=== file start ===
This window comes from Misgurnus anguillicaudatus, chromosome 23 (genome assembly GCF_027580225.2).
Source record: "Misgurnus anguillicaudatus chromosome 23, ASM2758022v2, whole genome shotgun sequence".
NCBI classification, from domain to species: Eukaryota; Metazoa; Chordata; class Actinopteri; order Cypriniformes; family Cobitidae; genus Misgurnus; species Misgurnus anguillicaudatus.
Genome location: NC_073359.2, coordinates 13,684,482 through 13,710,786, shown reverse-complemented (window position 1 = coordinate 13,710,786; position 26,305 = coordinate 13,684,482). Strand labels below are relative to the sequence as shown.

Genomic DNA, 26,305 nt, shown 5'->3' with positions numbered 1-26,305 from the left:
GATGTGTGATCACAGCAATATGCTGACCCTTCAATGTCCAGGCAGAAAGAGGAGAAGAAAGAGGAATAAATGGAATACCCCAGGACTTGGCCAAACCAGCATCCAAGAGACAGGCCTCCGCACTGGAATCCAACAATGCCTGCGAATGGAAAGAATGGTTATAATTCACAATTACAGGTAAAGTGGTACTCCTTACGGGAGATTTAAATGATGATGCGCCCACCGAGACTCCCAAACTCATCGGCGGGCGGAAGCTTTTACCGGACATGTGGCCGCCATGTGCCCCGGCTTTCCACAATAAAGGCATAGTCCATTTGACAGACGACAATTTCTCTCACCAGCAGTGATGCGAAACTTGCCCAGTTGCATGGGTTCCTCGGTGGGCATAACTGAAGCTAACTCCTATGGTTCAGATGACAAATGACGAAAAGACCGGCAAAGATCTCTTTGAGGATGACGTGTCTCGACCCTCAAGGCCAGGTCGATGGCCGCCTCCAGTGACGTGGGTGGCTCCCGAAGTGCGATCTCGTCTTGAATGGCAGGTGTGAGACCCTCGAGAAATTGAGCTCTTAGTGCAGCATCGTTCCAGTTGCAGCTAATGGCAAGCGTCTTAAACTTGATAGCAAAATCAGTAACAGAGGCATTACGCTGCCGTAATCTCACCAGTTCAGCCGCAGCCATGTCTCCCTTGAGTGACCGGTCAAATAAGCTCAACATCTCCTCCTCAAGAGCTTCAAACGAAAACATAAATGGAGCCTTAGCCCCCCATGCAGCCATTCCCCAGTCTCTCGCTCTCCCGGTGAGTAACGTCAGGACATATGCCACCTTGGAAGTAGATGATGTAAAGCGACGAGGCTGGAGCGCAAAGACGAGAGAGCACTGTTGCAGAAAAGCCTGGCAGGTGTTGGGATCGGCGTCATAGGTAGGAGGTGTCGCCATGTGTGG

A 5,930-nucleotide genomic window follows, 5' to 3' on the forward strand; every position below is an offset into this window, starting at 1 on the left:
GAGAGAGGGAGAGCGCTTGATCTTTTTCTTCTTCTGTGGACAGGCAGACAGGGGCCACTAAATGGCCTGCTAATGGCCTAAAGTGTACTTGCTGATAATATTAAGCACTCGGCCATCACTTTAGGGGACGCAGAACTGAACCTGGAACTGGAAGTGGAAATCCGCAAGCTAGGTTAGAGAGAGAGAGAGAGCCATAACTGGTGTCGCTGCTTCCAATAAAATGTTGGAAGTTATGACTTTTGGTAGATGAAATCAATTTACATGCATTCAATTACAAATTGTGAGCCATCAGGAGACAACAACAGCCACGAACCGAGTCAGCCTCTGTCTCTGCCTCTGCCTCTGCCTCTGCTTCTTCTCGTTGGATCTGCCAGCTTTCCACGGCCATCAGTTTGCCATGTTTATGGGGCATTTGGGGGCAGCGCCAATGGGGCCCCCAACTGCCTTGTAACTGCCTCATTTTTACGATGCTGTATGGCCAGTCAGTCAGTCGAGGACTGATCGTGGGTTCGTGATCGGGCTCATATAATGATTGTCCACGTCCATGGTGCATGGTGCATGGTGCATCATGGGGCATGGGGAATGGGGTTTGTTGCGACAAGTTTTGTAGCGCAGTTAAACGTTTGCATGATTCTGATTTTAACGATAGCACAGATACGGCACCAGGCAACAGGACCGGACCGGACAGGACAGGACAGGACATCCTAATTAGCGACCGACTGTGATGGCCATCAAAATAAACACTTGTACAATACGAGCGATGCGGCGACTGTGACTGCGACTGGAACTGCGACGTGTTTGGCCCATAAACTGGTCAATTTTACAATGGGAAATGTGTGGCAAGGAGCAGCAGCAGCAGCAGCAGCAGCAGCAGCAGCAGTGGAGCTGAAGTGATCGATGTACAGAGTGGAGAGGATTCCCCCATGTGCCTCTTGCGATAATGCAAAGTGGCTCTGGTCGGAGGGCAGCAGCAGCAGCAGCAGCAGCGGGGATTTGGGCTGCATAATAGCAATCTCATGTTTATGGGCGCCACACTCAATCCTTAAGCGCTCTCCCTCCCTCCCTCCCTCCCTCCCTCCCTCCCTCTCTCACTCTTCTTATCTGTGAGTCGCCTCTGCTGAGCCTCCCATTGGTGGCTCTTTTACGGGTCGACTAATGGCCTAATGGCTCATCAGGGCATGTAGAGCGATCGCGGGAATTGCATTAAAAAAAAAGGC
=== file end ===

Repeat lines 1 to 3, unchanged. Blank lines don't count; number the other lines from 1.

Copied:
This window comes from Misgurnus anguillicaudatus, chromosome 23 (genome assembly GCF_027580225.2).
Source record: "Misgurnus anguillicaudatus chromosome 23, ASM2758022v2, whole genome shotgun sequence".
NCBI classification, from domain to species: Eukaryota; Metazoa; Chordata; class Actinopteri; order Cypriniformes; family Cobitidae; genus Misgurnus; species Misgurnus anguillicaudatus.